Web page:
And at “just before 2 a.m. on February 19, 2011 the war on climate science showed its grip on the U.S. House of Representatives as it voted to eliminate U.S. funding for the Intergovernmental Panel on Climate Change. The Republican majority, on a mostly party-line vote of 244-179, went on record as essentially saying that it no longer wishes to have the IPCC prepare its comprehensive international climate science assessments. ” [sourcesourcesource] (It was a throwing-red-meat-to-the-base thing. It never got through the Senate).
Thanks to COVID-19, the next IPCC assessment report probably won’t be delivered before the delayed conference in Glasgow at the end of 2021. There probably won’t be anything in it that tells us more than what we already know – CO₂ levels are rising, the consequences are piling up, and campaigns for delaying meaningful action have been spectacularly successful for the last 30 years.
Some scientists, including Columbia University professor James Hansen, argue that the agonising efforts of scientists to avoid provoking accusations of alarmism have led to an innate optimism bias. The official science reported by the IPCC may in some cases be a cautious underestimate. It’s likely worse – much worse – than we think.
If the last three decades have taught the international community anything, it’s that “the science” is not a single, settled entity which, presented properly, will spur everyone to action. There are no shortcuts to the technological, economic, political and cultural changes needed to tackle climate change. That was true 30 years ago in Sundsvall. The only thing that has changed is the time in which we have left to do anything.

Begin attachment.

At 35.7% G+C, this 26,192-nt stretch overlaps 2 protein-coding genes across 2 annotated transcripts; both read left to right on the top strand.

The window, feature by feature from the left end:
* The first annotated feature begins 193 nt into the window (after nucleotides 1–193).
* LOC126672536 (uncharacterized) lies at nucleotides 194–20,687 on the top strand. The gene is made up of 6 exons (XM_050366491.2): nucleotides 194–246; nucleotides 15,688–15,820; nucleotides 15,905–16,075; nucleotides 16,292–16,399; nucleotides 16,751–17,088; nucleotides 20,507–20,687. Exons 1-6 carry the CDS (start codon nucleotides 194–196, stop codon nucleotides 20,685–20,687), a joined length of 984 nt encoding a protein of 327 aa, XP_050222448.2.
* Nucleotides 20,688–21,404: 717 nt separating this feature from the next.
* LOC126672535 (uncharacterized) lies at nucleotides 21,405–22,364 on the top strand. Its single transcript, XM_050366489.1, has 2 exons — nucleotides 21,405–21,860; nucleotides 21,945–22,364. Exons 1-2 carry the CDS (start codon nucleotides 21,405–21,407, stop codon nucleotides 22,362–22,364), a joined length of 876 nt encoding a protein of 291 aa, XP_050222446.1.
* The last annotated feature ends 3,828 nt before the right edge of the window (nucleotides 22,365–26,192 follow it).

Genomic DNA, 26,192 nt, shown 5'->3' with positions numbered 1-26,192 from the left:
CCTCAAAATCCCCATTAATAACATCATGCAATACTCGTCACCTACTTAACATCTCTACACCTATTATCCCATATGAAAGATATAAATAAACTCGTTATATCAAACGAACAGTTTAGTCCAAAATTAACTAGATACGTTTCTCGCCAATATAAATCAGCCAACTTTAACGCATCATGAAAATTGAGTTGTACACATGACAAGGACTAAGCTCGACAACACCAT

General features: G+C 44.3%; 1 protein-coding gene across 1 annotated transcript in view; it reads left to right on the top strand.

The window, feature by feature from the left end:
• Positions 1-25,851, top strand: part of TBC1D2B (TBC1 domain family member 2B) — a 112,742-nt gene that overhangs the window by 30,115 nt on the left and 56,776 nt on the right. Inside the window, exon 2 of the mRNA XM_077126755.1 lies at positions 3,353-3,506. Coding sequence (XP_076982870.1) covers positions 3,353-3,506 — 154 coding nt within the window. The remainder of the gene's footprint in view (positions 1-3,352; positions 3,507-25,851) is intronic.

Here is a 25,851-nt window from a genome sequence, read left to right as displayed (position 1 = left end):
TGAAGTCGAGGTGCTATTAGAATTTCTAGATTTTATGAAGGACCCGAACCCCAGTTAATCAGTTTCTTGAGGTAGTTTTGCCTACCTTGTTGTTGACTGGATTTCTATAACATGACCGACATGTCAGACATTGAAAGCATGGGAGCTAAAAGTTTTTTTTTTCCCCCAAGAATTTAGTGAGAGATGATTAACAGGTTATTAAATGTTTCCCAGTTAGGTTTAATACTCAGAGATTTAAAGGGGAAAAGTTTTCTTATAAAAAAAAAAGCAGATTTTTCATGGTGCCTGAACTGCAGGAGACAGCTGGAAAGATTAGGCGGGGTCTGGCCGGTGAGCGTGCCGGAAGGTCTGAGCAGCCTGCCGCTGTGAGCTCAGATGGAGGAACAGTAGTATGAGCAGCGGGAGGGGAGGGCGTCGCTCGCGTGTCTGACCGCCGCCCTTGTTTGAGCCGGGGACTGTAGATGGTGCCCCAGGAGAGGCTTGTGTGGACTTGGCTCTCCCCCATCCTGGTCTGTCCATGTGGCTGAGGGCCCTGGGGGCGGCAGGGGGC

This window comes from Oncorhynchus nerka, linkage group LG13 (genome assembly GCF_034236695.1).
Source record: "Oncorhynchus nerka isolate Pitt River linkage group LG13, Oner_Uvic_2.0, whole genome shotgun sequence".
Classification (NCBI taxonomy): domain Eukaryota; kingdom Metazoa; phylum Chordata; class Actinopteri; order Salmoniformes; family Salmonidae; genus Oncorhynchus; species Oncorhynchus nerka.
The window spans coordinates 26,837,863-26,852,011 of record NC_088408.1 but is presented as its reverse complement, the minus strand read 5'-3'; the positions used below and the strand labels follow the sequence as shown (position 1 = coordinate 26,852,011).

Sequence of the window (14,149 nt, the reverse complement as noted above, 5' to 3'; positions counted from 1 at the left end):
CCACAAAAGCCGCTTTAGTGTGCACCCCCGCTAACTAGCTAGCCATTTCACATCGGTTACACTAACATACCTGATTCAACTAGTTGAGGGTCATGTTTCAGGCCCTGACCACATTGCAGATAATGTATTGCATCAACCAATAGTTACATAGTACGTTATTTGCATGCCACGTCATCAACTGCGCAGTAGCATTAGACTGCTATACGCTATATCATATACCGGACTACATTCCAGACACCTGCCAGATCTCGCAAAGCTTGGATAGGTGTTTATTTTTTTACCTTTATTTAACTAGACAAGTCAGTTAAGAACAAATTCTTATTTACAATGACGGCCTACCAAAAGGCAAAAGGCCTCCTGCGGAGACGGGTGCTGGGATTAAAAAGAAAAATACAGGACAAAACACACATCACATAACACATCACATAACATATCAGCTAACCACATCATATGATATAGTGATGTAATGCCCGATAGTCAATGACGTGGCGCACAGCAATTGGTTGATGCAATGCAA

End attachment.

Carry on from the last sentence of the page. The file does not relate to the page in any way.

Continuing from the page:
END OF THE CONVERSATION ARTICLE. Everything that follows has not had the benefit of their editing. They cannot be held responsible for owt!
And I will admit that the answer I’m about to give you does not satisfy me.,because there are consequences for not having achieved the emissions reductions that were required. We’re no longer talking about avoiding dangerous climate change – that is baked in. What we have to talk about then is how the pain is shared equitably, which may not mean equally.
Now, right there, three kinds of people will be up in arms. The first group I don’t care about – the ones who deny that climate change is a thing. The second group – and there is overlap or a sliding scale – are the techno-utopians, the Bjorn Lomborg school of people who think that there’s no problem that can’t be solved with more technology. Maybe they ought to read a little bit about anti-reflexivity, and see themselves in the mirror. And the third group are those who say, “Oh, you must never talk about pain or danger, because this will somehow scare people off.” Well, that’s to keep therefore telling fairy stories about how everything might be okay. That’s indistinguishable in my opinion, from the techno optimist bollocks. And I would rather treat people like adults and hope that they’re capable of understanding that the world isn’t how they would like it to be, and it won’t be like how they would like it to be.
So having said that, let me give you my unconvincing answers.
What climate change calls us to do, what we are required to do, as citizens, especially those of us with freedom of speech, freedom of assembly, freedom of information, and the training to punch through lies, and the time to do it, and to communicate it… is to punch through the lies and to communicate and to movement build rather than mobilise.
And my one key distinction that I would like everyone to make is between the mobilizations such as the 2014 Climate March in New York, and the actual movement-building. There can be overlap, but these are distinct, and occasionally the mobilising gets in the way of movement-building, because it allows people to tick the box. “I’ve been on that March. I’ve sent my activists credibility tokens. And therefore, it’s now up to our lords and masters to take action.”